Keeping an eye on her. Following FX and Hulu’s The New York Times Presents Framing Britney Spears documentary earlier this year, plenty has transpired in Britney Spears’ ongoing conservatorship legal battle. Now, several TV networks and streaming platforms have been itching to explore the latter details in their own televised specials.
Though Netflix and CNN are working on their own documentaries, set for release later this year, The New York Times Presents Controlling Britney Spears, surrounding the 39-year-old “Lucky” crooner debuted on FX and Hulu on Friday, September 25. Controlling Britney Spears unearthed shocking allegations from sources who worked closely with the Louisiana native over the years.
In one instance, the interview subjects claimed that Spears’ conservators were monitoring her phone and house using surveillance bugs.
“It was completely shocking [to learn of the allegations],” producer Liz Day told Variety on Friday. “One of the reasons why it was so shocking is because we had heard rumors about this — people have speculated that her phone is bugged or her house is bugged, but no one really ever had proof. Security, in particular, was just a literal black box because no one knew what they did or how they operated. So, to have someone come forward with proof was so revealing and helps us understand how so much of what Britney said in court in June could be true. It’s hard to understand how that could happen to one of the most famous people on the planet.”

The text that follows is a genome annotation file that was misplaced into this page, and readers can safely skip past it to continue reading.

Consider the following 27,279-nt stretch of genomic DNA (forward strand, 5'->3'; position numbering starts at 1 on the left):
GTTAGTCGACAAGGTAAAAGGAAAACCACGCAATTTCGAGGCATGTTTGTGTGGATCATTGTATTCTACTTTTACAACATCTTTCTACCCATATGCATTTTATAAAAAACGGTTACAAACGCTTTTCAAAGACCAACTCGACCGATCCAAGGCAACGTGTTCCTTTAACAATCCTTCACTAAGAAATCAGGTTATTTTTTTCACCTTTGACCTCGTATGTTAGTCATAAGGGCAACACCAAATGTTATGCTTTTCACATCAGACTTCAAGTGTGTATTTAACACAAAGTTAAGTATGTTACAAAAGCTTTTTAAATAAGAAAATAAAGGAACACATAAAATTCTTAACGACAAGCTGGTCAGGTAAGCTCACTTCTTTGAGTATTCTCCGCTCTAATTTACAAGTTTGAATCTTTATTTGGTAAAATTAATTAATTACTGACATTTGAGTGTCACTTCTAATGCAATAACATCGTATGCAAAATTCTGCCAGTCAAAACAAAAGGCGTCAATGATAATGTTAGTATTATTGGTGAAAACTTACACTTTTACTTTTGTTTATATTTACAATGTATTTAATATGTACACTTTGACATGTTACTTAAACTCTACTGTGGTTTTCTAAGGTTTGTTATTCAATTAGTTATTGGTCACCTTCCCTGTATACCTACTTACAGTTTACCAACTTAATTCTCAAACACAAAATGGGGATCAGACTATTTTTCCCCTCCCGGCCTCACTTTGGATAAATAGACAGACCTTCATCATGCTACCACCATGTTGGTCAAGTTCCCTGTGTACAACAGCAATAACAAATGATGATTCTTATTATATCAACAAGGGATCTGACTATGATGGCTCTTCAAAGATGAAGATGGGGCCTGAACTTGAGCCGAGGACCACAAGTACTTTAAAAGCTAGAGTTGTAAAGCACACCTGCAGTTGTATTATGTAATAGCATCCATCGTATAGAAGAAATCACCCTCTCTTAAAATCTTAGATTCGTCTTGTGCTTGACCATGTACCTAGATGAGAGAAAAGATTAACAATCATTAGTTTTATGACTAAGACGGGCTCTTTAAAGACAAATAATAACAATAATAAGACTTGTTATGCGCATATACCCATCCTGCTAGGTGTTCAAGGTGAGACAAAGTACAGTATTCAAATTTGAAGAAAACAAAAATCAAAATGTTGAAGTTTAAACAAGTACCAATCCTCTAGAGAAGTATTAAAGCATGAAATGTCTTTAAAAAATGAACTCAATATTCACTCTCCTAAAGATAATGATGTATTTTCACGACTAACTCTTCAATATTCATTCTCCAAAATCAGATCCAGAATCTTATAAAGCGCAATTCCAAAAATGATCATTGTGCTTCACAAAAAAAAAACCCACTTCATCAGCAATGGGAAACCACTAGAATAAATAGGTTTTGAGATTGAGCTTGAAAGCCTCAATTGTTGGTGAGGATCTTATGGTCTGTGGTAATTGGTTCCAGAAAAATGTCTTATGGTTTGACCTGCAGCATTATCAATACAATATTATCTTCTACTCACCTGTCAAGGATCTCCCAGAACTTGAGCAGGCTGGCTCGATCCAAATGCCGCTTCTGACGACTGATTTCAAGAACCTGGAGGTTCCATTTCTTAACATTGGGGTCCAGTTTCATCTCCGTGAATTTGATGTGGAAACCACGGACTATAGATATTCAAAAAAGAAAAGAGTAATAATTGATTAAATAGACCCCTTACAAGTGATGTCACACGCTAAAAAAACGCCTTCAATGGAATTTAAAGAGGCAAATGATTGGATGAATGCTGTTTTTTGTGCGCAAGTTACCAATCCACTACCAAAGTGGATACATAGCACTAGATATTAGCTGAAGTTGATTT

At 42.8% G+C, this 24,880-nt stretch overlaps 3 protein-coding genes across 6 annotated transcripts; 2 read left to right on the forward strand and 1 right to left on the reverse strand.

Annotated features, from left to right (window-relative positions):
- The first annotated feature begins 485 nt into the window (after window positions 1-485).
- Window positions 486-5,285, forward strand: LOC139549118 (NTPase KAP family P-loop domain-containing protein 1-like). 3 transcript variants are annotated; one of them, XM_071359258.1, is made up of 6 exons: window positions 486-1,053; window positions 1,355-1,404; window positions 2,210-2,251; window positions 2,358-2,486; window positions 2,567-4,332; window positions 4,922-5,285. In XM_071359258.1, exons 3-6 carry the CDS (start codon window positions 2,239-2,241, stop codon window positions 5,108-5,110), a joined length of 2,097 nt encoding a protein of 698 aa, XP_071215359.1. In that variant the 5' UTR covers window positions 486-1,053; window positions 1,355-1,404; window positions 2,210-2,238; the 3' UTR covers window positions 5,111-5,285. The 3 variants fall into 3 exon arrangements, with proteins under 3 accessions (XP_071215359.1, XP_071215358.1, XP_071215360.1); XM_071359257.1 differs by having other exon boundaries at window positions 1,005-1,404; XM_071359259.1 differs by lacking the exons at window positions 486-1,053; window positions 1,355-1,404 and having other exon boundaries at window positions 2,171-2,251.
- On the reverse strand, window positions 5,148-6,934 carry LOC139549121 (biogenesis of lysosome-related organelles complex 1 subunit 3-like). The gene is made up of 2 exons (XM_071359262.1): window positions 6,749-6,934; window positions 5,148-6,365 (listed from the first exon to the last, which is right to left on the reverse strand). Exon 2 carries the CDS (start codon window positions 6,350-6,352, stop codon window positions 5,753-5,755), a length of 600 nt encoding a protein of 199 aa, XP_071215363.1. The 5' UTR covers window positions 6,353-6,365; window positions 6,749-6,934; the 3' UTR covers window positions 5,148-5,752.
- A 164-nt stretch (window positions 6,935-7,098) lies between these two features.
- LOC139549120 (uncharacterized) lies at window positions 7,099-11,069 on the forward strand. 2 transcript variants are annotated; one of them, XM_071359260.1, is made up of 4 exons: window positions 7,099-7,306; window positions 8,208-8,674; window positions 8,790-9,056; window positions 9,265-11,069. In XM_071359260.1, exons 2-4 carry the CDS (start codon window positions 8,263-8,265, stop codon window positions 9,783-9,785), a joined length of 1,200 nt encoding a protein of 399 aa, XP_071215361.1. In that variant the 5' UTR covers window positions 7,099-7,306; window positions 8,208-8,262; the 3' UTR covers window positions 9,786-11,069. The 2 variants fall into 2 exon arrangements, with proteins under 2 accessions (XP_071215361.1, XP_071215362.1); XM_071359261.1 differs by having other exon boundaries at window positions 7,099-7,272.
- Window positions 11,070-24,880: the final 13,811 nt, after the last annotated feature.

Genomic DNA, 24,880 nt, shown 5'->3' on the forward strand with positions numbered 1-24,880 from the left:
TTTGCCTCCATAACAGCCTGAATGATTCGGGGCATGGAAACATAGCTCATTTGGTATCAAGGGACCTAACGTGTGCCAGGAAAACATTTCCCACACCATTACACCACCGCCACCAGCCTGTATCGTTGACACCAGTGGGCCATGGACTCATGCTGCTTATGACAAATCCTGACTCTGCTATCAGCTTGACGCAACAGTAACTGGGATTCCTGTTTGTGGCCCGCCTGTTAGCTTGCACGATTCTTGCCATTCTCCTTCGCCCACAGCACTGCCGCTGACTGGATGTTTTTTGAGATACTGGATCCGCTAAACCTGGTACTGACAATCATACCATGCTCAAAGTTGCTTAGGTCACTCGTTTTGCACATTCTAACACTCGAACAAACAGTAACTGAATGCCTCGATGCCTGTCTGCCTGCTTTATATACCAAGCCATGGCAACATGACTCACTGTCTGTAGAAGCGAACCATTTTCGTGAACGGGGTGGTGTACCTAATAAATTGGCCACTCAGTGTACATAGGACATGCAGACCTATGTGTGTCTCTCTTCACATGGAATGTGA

Day and director Samantha Stark received proof of the claims from the former assistant of the singer’s head of security, uncovering that her security team ran “an intense surveillance apparatus” to monitor her daily communications and even captured secret audio recordings from her conversations with her kids — Preston, 16, and Jayden, 15, whom she shares with ex-husband Kevin Federline — and partner Sam Asghari in her bedroom, which the filmmakers explained via a New York Times article.
“He had examples and evidence of the text messages, which we had independently verified with the other parties that she was texting with,” the NYT journalist later told Variety. “He described how he saved the copy of the audio recording [from her home]. We reviewed that audio to make sure it was authentic and accurate to what he was describing. He also showed some emails in the documentary. We also talked to other insiders who corroborated other things that he said.”
The Hulu documentary sequel was announced days after Netflix debuted a trailer for its film on the singer’s legal situation.
“Britney’s situation raises a lot of important questions about the conservatorship system at large and whether it is working properly,” Day said of the Hulu film in a statement via TVLine. “We felt that it was in the public interest to examine that.”
“They’ve done a good job at exploiting my life. [This] should be an open court hearing and they should listen and hear what I have to say,” the pop star told the court via phone at the time. “The main reason why I’m here is because I want to end the conservatorship without being evaluated.”
“I just want my life back,” the “Toxic” singer said during the hearing. “It’s been 13 years, and it’s enough. It’s been a long time since I’ve owned my money. And it’s my wish and my dream for all of this to end without being tested.”
Months before she spoke out publicly for the first time, the Framing Britney Spears documentary chronicled her conservatorship, which the Crossroads star was “embarrassed” about after its release.
“Her kids are at the age where they can access it and watch what their mom has gone through,” a source exclusively told Us Weekly in April. “It’s turned into a nightmare for her because she can’t imagine what her kids are going to think now, and it’s certainly triggered some emotions from her past. She’s a major pop star, but she’s still a human being who is super sensitive and, sadly, is really affected by the public’s opinion about her.”